Hotovely to Arutz Sheva:
'American Jews are important to me, I didn't mean to offend'

Deputy Foreign Minister speaks to Arutz Sheva about recent controversy over 'American Jews' comments. 'I didn't want message to be hostile.'

Nitsan Keidar ,

Tzipi Hotovely
Tzipi Hotovely
Yonatan Sindel/Flash 90

Deputy Foreign Minister Tzipi Hotovely spoke to Arutz Sheva Thursday regarding her recent interview with i24 regarding American Jewry, and the subsequent controversy sparked by some of her comments.

In an interview with i24 on Wednesday, Hotovely said she has used her position to try to bring American Jews closer to Israel, and hopes that more Jews from North America immigrate to the Jewish state.

Hotovely added, however, that there is growing tension between Israel and Diaspora Jewry, stemming from, she claimed, a lack of understanding regarding the complexities of the geopolitical situation.

“The other issue is not understanding the complexity of the region,” she said. “Most [American] Jews don’t have children serving as soldiers, going to the Marines, going to Afghanistan, or to Iraq. Most of them are having [sic] quite comfortable lives. They don’t feel how it feels to be attacked by rockets, and I think part of it is to actually experience what Israel deals with on a daily basis.

“This is the reason for the distancing between US Jews and Israel. American Jews contribute a great deal to Israel, but they cannot condition their connection to Israel on the government's policies. We need to remember that the past few years have witnesses stormy discussions about Judaism and identity. These arguments are a healthy part of democracy.”

In conversation with Arutz Sheva, Hotovely said she wished to clarify the matter.

"The thing that is most important to me in the end to convey as a message from today on is that American Jewry is important to me. I did not go all the way to the United States to speak with the younger generation because this Jewry is not important to me. It is an important and glorious Jewish community. We all understand that the connection with Israel is one of the pillars of our relationship with the Diaspora."

"I think that part of our ability to understand them and and their ability to understand us, lies in really understanding how a country a conducts itself in a difficult region, in which daily life is often hard because of wars and missile attacks."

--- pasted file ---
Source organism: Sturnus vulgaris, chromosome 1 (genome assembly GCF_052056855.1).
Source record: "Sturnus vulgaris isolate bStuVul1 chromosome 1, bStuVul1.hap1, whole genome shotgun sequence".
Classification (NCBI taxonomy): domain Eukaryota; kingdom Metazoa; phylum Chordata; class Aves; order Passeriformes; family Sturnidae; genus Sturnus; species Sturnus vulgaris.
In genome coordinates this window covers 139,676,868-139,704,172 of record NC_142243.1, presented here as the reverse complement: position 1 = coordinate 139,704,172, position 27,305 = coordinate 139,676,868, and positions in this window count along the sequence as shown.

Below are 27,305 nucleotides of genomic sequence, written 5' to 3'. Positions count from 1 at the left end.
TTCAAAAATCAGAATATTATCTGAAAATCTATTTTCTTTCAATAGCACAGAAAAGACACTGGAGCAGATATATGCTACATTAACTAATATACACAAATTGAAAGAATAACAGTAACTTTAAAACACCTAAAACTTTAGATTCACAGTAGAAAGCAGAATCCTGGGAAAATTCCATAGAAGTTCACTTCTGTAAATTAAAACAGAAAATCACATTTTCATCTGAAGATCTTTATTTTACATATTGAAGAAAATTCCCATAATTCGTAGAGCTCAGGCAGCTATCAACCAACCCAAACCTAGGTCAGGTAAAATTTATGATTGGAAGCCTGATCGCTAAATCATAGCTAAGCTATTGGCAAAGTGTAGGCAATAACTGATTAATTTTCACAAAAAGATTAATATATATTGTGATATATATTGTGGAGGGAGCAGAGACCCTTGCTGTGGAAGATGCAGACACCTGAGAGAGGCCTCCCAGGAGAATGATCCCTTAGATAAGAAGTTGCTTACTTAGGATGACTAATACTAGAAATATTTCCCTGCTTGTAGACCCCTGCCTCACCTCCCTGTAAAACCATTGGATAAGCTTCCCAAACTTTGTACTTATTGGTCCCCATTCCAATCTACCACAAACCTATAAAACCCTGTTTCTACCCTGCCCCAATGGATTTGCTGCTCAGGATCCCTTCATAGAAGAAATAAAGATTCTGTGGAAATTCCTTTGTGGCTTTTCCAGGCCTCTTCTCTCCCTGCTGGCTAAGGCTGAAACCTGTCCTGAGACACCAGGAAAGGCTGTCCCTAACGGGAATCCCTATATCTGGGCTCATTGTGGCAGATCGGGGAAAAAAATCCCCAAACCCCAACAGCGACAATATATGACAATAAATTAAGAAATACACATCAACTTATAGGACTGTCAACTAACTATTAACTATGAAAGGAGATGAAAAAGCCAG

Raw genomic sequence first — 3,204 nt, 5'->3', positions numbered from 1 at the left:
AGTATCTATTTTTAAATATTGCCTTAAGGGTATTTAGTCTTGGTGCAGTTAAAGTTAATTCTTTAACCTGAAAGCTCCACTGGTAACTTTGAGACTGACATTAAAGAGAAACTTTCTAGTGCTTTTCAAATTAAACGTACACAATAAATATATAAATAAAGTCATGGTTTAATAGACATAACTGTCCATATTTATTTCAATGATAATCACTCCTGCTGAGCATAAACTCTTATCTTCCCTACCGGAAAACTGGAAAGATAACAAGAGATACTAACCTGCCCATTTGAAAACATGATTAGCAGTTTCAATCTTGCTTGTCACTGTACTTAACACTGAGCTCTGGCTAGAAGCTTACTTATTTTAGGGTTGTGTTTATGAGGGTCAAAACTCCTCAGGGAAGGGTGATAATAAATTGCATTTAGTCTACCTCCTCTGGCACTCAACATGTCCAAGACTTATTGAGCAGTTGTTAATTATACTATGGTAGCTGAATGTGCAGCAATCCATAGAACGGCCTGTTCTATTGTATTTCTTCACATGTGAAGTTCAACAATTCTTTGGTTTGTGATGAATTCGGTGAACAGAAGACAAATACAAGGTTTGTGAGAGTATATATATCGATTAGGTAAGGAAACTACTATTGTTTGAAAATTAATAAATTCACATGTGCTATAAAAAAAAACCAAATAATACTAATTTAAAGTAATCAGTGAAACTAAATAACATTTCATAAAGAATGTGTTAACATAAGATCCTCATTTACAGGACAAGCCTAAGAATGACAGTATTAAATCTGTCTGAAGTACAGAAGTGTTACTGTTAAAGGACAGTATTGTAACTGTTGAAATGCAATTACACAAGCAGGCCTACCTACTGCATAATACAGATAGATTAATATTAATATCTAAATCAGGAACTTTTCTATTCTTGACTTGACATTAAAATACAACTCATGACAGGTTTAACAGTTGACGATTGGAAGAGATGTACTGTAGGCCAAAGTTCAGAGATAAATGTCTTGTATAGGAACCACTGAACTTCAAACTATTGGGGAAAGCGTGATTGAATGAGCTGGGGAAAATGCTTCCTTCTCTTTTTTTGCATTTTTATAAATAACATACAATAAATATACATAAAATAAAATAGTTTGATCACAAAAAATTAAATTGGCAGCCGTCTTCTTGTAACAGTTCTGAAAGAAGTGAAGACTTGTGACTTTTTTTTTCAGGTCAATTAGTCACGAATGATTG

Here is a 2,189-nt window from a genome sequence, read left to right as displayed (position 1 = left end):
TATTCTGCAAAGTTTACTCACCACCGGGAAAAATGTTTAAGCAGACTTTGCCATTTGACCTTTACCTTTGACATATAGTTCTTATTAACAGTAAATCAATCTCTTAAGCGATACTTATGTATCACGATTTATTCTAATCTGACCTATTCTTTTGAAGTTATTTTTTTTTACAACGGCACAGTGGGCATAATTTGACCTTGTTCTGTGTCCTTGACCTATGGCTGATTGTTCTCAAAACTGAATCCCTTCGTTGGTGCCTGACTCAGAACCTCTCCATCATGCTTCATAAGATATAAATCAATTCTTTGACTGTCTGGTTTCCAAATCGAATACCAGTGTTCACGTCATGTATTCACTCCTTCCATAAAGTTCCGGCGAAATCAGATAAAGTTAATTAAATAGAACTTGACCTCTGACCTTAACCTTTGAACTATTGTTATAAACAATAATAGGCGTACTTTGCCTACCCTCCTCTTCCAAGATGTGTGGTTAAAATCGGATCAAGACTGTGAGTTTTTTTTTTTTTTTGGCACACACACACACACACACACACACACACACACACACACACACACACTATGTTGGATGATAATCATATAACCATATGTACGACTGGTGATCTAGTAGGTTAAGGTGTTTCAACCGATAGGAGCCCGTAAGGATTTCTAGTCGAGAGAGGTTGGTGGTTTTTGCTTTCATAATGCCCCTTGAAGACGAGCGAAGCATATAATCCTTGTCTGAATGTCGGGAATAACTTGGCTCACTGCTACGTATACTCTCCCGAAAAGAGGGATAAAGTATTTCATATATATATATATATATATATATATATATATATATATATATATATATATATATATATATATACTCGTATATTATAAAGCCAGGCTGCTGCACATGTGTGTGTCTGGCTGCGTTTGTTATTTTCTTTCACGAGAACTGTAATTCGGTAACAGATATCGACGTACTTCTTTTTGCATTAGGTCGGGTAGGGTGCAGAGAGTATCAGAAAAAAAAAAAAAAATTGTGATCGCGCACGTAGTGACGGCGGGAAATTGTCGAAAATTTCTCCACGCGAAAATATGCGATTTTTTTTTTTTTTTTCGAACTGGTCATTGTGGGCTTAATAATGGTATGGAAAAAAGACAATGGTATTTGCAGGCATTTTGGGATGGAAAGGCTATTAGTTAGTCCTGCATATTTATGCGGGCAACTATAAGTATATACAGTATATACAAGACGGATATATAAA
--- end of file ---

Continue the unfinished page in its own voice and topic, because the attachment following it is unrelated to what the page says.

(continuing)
Hotovely suggested that her words were taken out of context. "In my view, an interview that was 100% sympathetic to American Jewry - I wanted to tell them how important it is to us and how important our relationship is to us - was spun as if I had tried to hurt someone. This is something that I do not accept.”

"At no point did I mean for things to be said in a hurtful manner. I really meant to say that we have a family here that is in some sort of conflict, and we have to talk within the home about what hurts them and what hurts here. I see here a desire, through this case of someone who comes from the government and wants to talk and be talked to, to exploit it for political purposes."

According to Hotovely, the connection between Israel and American Jewry goes beyond politics: "It's something within the family that needs to be spoken about openly - and that's the message I gave in interviews."

The statements you made were at times harsh. You must understand where the anger came from.

"I meant to say something simple. I wanted to say that living in a tiny country surrounded by hostile territory is not like the life of a huge country whose wars are far from the country's borders. Does anyone really think there is a similarity between the life of an American Jew and the life of an Israeli in Israel? There is no similarity. But we are a family - and a family has to understand each other. "

Were you surprised by the intensity of the criticism?

"I was particularly surprised by the criticism from the journalistic world, and I felt that in many ways they did not bother to watch the entire interview, but made do with a few lines.”

And what about the criticism from the Prime Minister?

"On the political level, the Prime Minister really cares about Diaspora Jewry and I think he is right. I do not know if I was surprised, but it was important to me that the message to American Jewry be familial and not, Heaven forbid, a hostile message. "

In the afternoon there was talk that the Prime Minister was considering removing you. Do you know anything about that?

"I really did not hear about it, I heard about it from the media, I did not hear about it from someone in the Prime Minister's Office."

So you can say that your relations with Netanyahu are normal.

"I cannot say that today they are completely normal, but overall it's a working relationship."

And the crisis is already behind you?

"From my point of view, I did not see a reason for a crisis here, but an opportunity to call for dialogue with Diaspora Jewry, and especially with American Jewry."